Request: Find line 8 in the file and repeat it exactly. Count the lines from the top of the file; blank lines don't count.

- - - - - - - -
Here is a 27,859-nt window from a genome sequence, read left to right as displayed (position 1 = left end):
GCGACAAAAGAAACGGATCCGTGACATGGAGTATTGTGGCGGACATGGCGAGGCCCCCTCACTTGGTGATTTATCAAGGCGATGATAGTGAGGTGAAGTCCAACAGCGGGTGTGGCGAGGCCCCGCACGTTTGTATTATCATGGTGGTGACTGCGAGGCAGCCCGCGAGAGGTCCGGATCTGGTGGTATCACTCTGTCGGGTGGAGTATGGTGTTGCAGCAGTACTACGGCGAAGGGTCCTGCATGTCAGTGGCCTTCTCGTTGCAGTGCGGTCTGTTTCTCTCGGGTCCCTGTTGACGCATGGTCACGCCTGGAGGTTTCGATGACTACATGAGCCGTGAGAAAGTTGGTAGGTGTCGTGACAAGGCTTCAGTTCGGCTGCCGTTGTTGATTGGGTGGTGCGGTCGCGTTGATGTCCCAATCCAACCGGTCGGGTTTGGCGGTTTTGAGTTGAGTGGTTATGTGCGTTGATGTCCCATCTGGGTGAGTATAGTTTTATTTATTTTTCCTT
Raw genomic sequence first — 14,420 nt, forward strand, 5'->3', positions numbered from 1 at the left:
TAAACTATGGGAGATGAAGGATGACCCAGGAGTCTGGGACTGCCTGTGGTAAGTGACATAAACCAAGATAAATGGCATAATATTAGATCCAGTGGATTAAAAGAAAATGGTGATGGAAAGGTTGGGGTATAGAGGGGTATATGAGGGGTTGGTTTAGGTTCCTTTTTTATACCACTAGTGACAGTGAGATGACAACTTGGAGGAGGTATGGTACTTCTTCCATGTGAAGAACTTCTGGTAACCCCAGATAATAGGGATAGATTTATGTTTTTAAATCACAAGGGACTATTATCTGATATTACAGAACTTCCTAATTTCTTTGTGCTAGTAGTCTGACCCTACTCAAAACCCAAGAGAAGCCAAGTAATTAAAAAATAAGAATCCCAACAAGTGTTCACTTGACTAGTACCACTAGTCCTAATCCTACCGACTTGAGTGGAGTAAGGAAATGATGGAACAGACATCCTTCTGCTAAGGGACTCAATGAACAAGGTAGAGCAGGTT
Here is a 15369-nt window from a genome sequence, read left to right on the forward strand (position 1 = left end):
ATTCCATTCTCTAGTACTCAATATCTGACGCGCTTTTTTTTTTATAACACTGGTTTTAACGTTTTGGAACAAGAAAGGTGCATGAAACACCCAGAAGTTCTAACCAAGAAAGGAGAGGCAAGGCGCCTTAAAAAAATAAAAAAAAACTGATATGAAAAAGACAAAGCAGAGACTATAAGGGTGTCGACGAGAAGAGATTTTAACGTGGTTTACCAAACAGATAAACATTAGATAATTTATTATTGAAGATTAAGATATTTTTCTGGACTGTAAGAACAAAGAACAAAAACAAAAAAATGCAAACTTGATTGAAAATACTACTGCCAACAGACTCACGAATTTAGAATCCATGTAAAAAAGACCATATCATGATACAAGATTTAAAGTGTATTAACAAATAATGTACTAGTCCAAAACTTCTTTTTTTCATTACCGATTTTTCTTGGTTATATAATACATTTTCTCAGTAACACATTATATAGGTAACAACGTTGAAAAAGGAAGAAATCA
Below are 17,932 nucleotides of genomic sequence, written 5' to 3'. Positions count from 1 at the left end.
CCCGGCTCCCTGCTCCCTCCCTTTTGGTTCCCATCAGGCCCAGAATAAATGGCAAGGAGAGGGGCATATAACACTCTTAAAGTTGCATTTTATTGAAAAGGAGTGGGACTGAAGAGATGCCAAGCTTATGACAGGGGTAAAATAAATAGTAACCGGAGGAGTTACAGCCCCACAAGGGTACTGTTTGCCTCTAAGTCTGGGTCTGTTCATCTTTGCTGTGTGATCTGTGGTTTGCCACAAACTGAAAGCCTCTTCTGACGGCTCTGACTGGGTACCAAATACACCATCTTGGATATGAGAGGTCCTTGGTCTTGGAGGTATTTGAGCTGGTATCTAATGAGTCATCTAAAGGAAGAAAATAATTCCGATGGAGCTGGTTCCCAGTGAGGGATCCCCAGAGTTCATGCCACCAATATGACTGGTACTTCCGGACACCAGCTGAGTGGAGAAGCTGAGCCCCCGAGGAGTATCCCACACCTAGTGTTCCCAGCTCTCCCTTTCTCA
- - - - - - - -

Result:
CCCGGCTCCCTGCTCCCTCCCTTTTGGTTCCCATCAGGCCCAGAATAAATGGCAAGGAGAGGGGCATATAACACTCTTAAAGTTGCATTTTATTGAAAAGGAGTGGGACTGAAGAGATGCCAAGCTTATGACAGGGGTAAAATAAATAGTAACCGGAGGAGTTACAGCCCCACAAGGGTACTGTTTGCCTCTAAGTCTGGGTCTGTTCATCTTTGCTGTGTGATCTGTGGTTTGCCACAAACTGAAAGCCTCTTCTGACGGCTCTGACTGGGTACCAAATACACCATCTTGGATATGAGAGGTCCTTGGTCTTGGAGGTATTTGAGCTGGTATCTAATGAGTCATCTAAAGGAAGAAAATAATTCCGATGGAGCTGGTTCCCAGTGAGGGATCCCCAGAGTTCATGCCACCAATATGACTGGTACTTCCGGACACCAGCTGAGTGGAGAAGCTGAGCCCCCGAGGAGTATCCCACACCTAGTGTTCCCAGCTCTCCCTTTCTCA